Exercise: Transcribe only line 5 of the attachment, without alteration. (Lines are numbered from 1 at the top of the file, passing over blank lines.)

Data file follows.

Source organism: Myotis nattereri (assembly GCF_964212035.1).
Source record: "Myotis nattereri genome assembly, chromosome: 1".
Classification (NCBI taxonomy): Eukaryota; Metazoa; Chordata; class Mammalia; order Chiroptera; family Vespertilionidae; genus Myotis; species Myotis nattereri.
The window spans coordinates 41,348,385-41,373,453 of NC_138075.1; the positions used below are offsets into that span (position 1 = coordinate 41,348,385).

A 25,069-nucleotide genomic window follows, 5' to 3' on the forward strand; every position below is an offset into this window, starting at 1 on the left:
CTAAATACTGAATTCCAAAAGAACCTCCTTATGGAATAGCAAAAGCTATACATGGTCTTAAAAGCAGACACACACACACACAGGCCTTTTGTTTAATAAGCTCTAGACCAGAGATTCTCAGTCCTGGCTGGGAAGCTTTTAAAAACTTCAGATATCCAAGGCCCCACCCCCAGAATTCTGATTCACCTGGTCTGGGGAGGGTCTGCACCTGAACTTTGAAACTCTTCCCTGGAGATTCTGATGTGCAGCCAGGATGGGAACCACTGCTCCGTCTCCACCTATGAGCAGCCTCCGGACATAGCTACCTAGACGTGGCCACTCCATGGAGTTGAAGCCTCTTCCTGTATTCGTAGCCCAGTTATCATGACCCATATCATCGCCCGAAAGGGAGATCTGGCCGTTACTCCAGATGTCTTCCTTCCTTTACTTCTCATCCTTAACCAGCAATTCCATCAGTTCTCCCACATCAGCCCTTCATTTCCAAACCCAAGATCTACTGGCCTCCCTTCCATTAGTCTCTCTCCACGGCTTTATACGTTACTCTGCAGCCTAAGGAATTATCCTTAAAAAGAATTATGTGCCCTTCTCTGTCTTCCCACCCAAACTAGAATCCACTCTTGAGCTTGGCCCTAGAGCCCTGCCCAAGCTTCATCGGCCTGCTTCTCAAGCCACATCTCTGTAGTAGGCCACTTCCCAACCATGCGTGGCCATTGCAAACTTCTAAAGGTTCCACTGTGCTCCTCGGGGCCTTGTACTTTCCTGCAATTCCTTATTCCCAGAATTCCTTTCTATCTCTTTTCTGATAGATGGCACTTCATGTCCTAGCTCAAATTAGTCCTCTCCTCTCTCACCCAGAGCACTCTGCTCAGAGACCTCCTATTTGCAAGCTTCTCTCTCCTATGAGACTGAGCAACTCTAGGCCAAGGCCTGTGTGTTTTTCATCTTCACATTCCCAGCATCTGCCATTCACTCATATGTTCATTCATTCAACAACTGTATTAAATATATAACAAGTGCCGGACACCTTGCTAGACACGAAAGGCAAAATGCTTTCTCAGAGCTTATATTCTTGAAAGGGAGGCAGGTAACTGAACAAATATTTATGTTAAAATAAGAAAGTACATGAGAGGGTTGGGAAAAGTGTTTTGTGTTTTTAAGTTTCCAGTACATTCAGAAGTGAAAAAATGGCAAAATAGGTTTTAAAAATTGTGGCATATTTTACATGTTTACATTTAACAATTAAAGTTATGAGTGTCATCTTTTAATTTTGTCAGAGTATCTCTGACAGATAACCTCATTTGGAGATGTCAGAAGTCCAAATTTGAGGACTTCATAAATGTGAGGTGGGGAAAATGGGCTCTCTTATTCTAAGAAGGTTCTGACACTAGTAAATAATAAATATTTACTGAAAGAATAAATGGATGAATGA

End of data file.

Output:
A 25,069-nucleotide genomic window follows, 5' to 3' on the forward strand; every position below is an offset into this window, starting at 1 on the left: